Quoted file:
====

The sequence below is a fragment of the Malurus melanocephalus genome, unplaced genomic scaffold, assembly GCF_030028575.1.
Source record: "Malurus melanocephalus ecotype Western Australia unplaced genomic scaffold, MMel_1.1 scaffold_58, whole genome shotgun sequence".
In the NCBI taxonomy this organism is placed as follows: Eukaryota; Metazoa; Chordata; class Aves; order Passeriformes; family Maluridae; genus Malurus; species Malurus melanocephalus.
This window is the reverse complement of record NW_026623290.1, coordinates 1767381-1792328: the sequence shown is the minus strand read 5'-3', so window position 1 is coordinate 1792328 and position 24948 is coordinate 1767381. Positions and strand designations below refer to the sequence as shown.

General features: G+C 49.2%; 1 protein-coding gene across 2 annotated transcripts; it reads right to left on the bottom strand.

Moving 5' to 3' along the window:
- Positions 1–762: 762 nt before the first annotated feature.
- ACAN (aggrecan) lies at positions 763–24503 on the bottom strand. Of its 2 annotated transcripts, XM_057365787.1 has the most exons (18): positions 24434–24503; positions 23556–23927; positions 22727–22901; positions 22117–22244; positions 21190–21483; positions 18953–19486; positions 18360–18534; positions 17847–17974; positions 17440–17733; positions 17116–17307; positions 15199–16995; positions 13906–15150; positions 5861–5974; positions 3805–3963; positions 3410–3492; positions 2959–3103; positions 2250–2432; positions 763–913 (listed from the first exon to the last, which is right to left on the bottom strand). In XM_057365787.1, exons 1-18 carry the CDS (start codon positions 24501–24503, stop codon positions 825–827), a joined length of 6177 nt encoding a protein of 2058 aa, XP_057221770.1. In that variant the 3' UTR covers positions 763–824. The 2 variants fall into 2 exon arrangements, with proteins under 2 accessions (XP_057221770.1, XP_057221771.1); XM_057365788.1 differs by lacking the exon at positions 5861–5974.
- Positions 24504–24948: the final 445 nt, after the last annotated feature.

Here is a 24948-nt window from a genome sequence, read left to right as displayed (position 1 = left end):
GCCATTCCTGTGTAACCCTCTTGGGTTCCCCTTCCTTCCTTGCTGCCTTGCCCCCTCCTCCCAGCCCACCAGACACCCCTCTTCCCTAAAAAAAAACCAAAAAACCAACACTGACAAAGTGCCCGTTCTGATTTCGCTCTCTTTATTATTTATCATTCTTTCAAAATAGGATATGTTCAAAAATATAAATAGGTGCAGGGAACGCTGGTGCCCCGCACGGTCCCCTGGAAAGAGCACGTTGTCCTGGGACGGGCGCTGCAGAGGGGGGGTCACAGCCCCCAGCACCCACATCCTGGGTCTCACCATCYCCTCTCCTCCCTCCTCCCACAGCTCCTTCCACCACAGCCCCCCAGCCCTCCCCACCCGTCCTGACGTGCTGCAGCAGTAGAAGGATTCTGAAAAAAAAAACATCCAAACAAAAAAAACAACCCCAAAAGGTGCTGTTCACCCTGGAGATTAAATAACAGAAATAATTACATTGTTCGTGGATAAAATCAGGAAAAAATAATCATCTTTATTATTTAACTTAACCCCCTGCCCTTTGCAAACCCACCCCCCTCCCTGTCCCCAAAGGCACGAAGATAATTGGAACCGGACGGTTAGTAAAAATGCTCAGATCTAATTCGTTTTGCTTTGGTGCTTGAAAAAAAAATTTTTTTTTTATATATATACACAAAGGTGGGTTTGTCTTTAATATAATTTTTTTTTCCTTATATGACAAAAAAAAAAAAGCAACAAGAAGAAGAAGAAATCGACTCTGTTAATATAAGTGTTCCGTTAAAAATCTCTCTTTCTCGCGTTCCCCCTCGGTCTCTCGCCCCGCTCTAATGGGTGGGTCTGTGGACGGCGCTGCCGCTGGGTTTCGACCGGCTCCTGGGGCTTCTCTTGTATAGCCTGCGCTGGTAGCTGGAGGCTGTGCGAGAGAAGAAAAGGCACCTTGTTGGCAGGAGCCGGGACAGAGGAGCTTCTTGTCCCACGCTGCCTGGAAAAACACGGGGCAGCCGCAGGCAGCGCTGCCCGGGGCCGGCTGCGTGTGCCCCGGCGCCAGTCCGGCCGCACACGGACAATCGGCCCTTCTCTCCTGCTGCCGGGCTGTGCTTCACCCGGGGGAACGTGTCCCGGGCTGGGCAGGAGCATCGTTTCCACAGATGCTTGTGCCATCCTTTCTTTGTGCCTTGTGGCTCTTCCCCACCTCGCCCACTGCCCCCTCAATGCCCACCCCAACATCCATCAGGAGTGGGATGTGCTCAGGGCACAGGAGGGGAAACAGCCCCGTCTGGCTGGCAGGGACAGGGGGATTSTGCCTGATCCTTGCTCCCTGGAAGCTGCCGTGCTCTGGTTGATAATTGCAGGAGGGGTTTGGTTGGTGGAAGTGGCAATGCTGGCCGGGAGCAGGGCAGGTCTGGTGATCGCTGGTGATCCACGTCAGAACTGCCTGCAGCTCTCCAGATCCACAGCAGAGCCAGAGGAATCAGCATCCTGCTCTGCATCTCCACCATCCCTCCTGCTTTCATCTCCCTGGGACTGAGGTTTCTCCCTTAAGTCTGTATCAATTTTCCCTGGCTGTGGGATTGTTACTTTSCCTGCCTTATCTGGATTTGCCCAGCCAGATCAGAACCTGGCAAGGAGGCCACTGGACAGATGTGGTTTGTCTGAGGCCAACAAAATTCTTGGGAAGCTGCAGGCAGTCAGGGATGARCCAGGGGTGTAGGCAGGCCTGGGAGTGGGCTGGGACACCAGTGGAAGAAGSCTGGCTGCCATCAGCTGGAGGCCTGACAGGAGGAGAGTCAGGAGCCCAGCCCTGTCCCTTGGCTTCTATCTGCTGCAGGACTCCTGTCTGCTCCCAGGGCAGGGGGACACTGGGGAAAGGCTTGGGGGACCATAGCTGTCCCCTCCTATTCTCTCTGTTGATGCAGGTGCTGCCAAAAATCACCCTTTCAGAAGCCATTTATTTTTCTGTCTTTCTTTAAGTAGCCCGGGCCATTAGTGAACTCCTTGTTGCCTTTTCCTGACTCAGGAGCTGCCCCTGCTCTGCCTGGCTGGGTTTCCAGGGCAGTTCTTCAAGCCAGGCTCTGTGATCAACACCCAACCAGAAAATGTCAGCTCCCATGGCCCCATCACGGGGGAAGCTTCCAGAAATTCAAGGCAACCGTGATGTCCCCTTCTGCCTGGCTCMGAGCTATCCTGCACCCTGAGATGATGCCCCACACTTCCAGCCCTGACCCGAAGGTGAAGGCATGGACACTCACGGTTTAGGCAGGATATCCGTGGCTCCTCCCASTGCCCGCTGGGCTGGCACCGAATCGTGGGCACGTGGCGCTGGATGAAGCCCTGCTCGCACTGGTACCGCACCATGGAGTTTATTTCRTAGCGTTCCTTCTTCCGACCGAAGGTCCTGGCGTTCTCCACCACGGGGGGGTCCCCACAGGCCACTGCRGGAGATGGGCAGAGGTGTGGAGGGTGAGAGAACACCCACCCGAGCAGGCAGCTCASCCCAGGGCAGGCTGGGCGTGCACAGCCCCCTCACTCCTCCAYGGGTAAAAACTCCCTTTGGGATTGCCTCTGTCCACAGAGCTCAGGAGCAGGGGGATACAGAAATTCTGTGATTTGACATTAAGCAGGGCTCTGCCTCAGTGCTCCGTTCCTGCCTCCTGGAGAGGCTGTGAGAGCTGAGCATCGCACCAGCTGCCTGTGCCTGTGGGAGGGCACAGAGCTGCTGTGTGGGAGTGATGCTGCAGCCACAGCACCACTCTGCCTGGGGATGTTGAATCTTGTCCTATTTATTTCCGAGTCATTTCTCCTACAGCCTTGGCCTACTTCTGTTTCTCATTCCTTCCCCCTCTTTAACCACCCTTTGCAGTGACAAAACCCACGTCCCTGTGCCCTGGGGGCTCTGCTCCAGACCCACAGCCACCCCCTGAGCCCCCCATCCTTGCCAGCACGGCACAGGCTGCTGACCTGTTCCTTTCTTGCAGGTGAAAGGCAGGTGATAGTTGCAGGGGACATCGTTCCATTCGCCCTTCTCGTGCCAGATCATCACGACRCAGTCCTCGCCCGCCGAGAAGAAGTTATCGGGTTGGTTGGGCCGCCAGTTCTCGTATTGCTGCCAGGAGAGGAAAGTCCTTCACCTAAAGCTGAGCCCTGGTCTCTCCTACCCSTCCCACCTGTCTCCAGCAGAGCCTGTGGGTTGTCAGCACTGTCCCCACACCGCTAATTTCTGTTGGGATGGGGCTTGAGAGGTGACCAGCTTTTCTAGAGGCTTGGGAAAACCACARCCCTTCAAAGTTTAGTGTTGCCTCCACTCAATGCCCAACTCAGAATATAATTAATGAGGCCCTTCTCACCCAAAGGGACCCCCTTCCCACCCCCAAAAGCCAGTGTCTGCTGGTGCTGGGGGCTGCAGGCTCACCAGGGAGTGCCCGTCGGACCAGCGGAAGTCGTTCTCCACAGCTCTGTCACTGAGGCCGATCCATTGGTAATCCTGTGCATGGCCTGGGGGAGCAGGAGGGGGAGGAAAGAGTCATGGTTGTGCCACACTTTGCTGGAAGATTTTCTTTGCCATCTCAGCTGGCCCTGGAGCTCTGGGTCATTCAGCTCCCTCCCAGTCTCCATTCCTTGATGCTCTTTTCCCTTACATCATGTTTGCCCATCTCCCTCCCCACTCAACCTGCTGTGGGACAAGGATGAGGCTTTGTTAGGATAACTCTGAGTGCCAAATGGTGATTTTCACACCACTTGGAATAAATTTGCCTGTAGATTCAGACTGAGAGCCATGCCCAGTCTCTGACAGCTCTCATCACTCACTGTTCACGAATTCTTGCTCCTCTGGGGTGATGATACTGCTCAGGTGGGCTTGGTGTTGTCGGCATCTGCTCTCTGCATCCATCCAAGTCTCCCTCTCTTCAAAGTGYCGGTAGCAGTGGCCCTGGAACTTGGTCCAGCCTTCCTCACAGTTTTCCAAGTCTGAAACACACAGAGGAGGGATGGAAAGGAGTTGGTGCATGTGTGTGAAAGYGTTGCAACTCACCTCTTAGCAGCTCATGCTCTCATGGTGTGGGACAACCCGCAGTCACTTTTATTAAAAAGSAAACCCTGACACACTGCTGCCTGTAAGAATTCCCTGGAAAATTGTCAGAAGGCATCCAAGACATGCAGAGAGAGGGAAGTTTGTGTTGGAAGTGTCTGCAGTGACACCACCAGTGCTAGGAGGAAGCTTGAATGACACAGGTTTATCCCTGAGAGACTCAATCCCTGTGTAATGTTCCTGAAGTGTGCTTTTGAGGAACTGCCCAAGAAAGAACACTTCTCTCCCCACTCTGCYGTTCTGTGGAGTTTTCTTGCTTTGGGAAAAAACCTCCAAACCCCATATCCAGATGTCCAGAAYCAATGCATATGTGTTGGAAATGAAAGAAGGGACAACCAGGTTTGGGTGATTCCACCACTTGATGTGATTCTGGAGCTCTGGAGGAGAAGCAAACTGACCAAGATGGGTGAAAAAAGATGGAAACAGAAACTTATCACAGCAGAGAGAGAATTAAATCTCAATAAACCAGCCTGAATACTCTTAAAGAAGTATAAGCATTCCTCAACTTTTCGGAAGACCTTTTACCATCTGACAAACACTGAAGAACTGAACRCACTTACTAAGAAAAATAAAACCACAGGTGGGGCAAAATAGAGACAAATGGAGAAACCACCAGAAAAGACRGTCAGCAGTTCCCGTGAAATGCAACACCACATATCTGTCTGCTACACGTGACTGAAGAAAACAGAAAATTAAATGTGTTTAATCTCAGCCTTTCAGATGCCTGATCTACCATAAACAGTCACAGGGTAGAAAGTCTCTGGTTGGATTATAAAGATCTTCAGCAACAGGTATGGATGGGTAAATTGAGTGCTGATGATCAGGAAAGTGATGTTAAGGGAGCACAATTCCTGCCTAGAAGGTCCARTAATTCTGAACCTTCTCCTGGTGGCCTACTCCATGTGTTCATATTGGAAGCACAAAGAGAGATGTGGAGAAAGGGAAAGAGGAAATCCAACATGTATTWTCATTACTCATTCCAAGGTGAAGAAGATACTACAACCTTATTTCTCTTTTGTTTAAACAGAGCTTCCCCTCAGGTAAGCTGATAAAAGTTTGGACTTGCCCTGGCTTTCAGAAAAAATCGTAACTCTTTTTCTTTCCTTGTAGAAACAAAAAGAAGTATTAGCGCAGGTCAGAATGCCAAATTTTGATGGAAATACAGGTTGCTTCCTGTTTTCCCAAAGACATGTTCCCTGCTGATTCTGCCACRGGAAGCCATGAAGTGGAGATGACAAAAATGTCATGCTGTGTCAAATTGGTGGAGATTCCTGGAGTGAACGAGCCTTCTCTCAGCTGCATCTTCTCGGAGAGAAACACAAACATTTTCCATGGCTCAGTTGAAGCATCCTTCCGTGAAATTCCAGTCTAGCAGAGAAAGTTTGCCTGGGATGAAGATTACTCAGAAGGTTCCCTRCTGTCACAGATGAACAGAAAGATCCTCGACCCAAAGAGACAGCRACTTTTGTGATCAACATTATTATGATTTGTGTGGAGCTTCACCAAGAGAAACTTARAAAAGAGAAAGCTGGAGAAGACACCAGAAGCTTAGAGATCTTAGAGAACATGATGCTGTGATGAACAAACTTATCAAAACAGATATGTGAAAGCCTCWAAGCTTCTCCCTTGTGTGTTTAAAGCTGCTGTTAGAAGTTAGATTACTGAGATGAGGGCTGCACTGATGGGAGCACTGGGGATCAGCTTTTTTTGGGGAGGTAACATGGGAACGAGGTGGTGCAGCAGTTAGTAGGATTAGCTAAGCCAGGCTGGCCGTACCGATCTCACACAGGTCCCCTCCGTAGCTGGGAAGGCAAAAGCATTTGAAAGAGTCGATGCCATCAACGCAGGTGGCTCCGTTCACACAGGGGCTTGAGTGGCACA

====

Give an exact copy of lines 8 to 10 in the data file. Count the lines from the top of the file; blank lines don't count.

- ACAN (aggrecan) lies at positions 763–24503 on the bottom strand. Of its 2 annotated transcripts, XM_057365787.1 has the most exons (18): positions 24434–24503; positions 23556–23927; positions 22727–22901; positions 22117–22244; positions 21190–21483; positions 18953–19486; positions 18360–18534; positions 17847–17974; positions 17440–17733; positions 17116–17307; positions 15199–16995; positions 13906–15150; positions 5861–5974; positions 3805–3963; positions 3410–3492; positions 2959–3103; positions 2250–2432; positions 763–913 (listed from the first exon to the last, which is right to left on the bottom strand). In XM_057365787.1, exons 1-18 carry the CDS (start codon positions 24501–24503, stop codon positions 825–827), a joined length of 6177 nt encoding a protein of 2058 aa, XP_057221770.1. In that variant the 3' UTR covers positions 763–824. The 2 variants fall into 2 exon arrangements, with proteins under 2 accessions (XP_057221770.1, XP_057221771.1); XM_057365788.1 differs by lacking the exon at positions 5861–5974.
- Positions 24504–24948: the final 445 nt, after the last annotated feature.

Here is a 24948-nt window from a genome sequence, read left to right as displayed (position 1 = left end):